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  • Writer's pictureBryan Norcross


Hurricane Delta is the kind of storm we hate to see. The core of the storm, the central part of the circulation where the highest winds are, is compact. Hurricanes of this type can intensify very quickly. The larger the diameter of the circulation, the more air has to get moving to make the winds stronger. Delta’s core is small enough that it can efficiently and quickly intensify. Which it is.

There is nothing obvious to keep Hurricane Delta from getting quite strong. The water is very warm, and the atmospheric conditions are very supportive. The National Hurricane Center is peaking the intensity at a low-end Category 4, but a stronger storm is not out of the question in the southern Gulf.

The first land that appears to be in the way of Delta is the Cancún and Cozumel area on the Yucatán Peninsula of Mexico. Hurricane Warnings are in effect. The fact that the core of Hurricane Delta is small turns out to be a good thing in this case. There is a better chance that the worst of a small storm will miss land as it passes Cancún, but people there need to be ready for a really bad hurricane when it makes its closest approach late tonight or early tomorrow. A slight wobble one way or the other makes all the difference.

If it tracks a little west, the whole resort area will get hit very hard.

The remnants of Gamma might deflect Delta slightly to the west as it passes into the Gulf tomorrow, but not much. A little bit means a lot in this case, however, because on Thursday it will turn north. Any jog to the west could change where the eventual landfall point will be on the northern Gulf coast. Various computer forecast models show varying degrees of deflection from slight to none.

Right now, the consensus of the computer forecast models and the National Hurricane Center forecast is that Delta will make landfall in Louisiana. Though areas as far east as the Florida Panhandle should be aware and be alert in case the forecast changes. This is a different situation from Sally, however. The steering currents are much better defined.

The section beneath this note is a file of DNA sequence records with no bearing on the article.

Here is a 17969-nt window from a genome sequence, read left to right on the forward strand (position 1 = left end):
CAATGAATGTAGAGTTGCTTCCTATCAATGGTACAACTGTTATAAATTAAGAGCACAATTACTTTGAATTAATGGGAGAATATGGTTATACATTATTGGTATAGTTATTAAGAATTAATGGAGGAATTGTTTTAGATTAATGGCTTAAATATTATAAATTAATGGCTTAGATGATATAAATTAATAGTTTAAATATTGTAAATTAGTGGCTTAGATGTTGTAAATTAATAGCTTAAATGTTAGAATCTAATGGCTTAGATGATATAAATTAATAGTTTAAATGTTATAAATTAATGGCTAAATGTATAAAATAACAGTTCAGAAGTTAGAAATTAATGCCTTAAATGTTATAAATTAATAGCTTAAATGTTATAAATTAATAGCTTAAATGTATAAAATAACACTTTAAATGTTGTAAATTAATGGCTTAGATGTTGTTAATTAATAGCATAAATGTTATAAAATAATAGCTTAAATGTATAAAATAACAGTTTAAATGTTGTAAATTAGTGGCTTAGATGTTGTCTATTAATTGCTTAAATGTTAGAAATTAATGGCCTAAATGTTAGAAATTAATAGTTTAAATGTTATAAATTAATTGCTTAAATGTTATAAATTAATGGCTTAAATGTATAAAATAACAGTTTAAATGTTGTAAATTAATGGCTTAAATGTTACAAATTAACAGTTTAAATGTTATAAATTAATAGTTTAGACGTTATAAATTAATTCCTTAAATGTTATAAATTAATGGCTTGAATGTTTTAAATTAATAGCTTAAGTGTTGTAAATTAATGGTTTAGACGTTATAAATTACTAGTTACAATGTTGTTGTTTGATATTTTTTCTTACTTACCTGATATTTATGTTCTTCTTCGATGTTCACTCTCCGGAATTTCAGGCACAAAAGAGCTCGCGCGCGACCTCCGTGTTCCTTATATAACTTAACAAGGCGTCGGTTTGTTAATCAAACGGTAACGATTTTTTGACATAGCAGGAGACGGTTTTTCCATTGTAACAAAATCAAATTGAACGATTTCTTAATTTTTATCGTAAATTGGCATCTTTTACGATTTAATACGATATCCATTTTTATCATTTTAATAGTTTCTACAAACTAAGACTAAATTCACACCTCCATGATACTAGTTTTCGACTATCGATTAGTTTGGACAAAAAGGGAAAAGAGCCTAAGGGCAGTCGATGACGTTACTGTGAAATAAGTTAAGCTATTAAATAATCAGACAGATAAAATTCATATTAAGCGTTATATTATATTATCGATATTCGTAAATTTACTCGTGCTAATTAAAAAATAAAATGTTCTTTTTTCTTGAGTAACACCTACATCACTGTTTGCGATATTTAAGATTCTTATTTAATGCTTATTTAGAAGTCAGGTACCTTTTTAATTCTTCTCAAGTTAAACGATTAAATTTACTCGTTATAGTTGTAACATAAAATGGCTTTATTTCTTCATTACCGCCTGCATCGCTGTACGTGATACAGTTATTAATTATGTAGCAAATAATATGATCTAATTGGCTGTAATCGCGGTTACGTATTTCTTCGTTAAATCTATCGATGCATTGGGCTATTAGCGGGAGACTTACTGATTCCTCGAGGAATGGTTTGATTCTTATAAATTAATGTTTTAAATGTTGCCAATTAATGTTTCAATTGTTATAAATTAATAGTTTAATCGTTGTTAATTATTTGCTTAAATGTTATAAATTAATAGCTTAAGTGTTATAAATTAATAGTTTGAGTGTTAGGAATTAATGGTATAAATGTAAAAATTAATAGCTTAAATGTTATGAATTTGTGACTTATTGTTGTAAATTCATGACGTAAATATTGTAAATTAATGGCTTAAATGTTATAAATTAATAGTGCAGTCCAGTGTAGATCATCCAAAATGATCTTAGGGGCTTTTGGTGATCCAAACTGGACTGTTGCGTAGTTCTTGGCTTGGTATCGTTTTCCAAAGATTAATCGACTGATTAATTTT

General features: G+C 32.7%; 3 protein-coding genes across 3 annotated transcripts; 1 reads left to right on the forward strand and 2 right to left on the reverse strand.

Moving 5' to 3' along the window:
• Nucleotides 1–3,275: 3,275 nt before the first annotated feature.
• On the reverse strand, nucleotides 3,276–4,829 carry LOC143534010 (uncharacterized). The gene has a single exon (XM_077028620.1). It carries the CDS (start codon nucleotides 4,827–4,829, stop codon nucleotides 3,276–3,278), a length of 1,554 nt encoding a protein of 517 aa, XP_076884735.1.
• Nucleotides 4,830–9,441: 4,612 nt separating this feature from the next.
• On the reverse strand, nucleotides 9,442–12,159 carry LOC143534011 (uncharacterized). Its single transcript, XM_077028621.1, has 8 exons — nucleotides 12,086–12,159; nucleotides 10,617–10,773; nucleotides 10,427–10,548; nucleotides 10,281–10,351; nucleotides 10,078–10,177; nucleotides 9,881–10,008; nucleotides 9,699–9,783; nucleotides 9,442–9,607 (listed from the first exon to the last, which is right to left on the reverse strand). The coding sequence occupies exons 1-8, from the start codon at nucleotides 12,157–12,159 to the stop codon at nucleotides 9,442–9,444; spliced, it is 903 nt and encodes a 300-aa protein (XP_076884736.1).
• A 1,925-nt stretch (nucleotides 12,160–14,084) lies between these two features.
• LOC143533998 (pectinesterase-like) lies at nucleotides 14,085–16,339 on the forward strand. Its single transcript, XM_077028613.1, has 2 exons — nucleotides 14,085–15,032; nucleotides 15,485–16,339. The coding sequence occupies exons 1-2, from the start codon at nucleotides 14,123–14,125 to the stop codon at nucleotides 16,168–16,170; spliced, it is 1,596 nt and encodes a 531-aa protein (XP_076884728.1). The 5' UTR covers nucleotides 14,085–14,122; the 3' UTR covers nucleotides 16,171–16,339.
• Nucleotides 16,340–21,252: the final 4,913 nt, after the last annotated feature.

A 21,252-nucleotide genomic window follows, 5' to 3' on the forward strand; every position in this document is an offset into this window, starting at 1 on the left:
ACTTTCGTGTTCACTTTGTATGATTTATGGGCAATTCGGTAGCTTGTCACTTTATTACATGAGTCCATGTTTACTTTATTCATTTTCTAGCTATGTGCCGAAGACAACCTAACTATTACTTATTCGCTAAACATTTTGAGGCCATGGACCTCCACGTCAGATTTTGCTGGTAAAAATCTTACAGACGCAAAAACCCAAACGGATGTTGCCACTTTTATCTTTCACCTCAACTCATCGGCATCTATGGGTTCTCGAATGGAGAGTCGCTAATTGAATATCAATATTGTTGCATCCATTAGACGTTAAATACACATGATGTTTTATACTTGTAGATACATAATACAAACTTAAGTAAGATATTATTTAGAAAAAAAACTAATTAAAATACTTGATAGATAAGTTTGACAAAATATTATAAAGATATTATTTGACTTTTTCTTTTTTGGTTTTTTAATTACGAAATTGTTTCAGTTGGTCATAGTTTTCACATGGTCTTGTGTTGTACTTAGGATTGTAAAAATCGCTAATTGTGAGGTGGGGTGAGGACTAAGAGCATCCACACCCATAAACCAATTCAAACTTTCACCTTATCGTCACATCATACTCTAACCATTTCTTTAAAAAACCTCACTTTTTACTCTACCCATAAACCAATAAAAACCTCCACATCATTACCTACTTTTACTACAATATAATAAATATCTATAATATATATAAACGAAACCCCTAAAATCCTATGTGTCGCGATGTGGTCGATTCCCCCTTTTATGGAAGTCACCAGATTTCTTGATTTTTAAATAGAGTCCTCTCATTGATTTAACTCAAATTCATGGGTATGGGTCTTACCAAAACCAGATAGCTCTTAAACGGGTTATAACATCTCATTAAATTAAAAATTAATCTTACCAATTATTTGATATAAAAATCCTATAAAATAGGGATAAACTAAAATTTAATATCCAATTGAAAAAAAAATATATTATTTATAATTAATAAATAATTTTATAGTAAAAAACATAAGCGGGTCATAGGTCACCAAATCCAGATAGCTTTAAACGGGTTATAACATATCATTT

After Delta’s intensity peaks over the extremely warm water of the southern Gulf, it should start to weaken a bit as it approaches the northern Gulf coast Thursday and Friday. The shallow water just offshore of the coastline has been cooled by early season cold fronts this year. In addition, the upper-level winds are forecast to become somewhat hostile.

The storm is expected to pick up forward speed as it approaches the coast, however, and that will maintain higher winds on the right side – the onshore side – of the storm. Delta is likely to cause life-threatening storm surge well to the right of where the center comes ashore.

The Gulf water will rise far outside the areas that experience high winds. Listen for Storm Surge Watches and Warnings well east of the wind alerts.

Everybody on the north-central Gulf coast needs to stay on high alert… yet again. This is the sixth time that the New Orleans area has been in the cone this year: Cristobal, Laura, Marco, Sally, Beta, and now Delta. It’s crazy!

Thankfully, none of the storms have hit New Orleans so far, but Hurricane Delta is likely to bring bad weather at the least, and a dangerous hurricane at the worst to southeastern and southern Louisiana. Hurricane Watches will likely be issued for the northern Gulf coast late today or early tomorrow.

Inland areas will also experience dangerous flooding.

There is no danger of Delta making a move like Wilma did 15 years ago and suddenly heading for South Florida. High pressure is protecting us – the same high-pressure system that is steering Delta toward the northern Gulf coast.

What’s left of Gamma was driven over the northern Yucatán Peninsula by the strong circulation around Delta. Between Delta’s swipe, dry air, and hostile upper winds, Gamma gave up. It’s barely just a swirl over land at this point, though still producing some strong thunderstorms.

Elsewhere in the tropics, nothing is pending.


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